Reading Response #6

to Artful Design • Chapter 6: “Game Design”

Nicholas Shaheed

November 6, 2022

Music 256A / CS476a, Stanford University

For this week’s reading, I will be responding to Principle 6.14 from the sixth chapter of Artful Design, which states:

Principal 6.14: Induce & Harness Flow

Flow is an interesting concept for me, as it’s something I’ve never been able to consistently achieve. Maybe it’s my internet-addled brain being too easily distracted but I have trouble getting into a state of concentration that enables that. I think that last condition for flow on page 334: “Setting forth of goals that are reachable within a clear, defined boundary of time and space” offers some interesting insight into both doing that and how to achieve that in a design sense. In terms of games design themselves, I wonder if games tend to appeal more to people who are more prone to reaching flow states. In particular, i’m thinking of games that require higher skill or focus to be enjoyed: things like soulslikes or esport games like Counter-Strike and StarCraft as opposed to something like the standard mobile game format where you play for a few minutes, run out of points, and then are forced to either pay or wait a few hours to play again.  Though one point against that is these games tend to have a fairly high skill floor, making them difficult to get into and even more difficult to reach a skill level where flow can be induced. However, if those two hurdles can be overcome I imagine the people who stick for longer periods of time with these games would be more susceptible to flow.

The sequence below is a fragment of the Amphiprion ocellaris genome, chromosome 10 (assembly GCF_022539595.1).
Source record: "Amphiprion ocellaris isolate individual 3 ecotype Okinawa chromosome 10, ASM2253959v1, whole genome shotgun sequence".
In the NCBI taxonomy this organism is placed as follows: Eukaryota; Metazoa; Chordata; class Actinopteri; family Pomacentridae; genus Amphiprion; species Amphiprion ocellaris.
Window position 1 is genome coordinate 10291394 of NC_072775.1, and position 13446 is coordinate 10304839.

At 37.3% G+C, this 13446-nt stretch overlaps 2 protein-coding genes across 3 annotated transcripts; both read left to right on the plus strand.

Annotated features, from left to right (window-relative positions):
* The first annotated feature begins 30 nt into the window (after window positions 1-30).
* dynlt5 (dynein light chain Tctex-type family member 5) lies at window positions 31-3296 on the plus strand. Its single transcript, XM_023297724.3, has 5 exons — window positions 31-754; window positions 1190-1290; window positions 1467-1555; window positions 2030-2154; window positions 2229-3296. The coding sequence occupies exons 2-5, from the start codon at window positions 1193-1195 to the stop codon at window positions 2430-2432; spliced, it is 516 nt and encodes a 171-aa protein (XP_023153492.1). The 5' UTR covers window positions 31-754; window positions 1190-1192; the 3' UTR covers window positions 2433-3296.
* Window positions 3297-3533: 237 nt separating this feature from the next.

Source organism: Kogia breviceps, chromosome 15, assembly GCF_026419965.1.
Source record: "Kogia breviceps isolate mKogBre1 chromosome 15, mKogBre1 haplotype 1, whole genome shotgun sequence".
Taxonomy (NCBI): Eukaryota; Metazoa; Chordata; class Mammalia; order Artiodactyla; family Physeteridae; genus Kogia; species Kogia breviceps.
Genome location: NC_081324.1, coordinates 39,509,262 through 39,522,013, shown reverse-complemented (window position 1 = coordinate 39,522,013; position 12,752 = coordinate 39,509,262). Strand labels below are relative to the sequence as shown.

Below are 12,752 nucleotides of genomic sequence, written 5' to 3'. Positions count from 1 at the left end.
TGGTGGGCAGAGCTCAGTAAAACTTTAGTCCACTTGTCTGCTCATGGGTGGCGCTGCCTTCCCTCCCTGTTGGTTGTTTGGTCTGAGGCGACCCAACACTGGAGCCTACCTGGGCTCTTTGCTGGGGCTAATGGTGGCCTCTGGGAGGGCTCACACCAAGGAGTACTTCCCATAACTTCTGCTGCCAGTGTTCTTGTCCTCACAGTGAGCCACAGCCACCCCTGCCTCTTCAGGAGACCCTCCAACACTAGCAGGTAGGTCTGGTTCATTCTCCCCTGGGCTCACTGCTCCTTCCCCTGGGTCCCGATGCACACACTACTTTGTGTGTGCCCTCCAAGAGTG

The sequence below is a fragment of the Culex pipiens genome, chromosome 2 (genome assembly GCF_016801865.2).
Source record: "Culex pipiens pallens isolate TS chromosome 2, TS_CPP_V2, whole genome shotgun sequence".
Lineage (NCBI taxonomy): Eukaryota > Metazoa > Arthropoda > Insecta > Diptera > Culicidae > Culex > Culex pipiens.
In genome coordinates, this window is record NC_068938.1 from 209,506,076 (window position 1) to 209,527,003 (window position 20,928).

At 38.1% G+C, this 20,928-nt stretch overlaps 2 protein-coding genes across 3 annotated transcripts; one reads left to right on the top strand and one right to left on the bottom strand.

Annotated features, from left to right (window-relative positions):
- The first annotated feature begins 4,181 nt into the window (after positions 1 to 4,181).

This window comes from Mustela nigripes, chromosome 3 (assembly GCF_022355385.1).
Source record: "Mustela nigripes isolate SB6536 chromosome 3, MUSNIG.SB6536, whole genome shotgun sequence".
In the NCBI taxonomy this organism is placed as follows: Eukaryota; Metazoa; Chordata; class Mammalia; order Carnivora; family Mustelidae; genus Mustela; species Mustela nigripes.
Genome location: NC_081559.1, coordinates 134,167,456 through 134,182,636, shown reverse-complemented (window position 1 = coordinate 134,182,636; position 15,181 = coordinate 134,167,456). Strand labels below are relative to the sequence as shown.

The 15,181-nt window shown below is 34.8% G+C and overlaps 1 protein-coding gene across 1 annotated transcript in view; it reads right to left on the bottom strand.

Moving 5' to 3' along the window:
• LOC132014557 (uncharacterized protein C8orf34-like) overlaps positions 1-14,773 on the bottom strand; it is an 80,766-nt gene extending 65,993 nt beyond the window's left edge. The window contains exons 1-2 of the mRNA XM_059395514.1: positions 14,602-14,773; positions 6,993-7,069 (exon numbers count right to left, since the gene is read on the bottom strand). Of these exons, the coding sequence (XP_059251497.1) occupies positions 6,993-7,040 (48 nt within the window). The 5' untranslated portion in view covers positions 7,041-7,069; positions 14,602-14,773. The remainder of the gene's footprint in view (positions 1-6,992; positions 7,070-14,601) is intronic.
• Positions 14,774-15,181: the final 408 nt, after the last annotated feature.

I think the last condition also might be the key to reaching flow with more open-ended activities (like making music!). Then the design becomes a question of how you frame something as ambiguous/loose as a creative process into small, clearly-defined goals. Additionally, how do you do that in a way that’s not a mentally-intensive way and is also adaptable to whatever you’re currently working on? It seems pretty achievable to be at the onset of working and specifically breaking things down into a goal, but once you are in a flow state, how do you avoid breaking flow by having to switch tasks, which is what you'll have to do once you’ve finished your achievable goal. I don’t have any good solutions at the moment, but it’s definitely something to think about.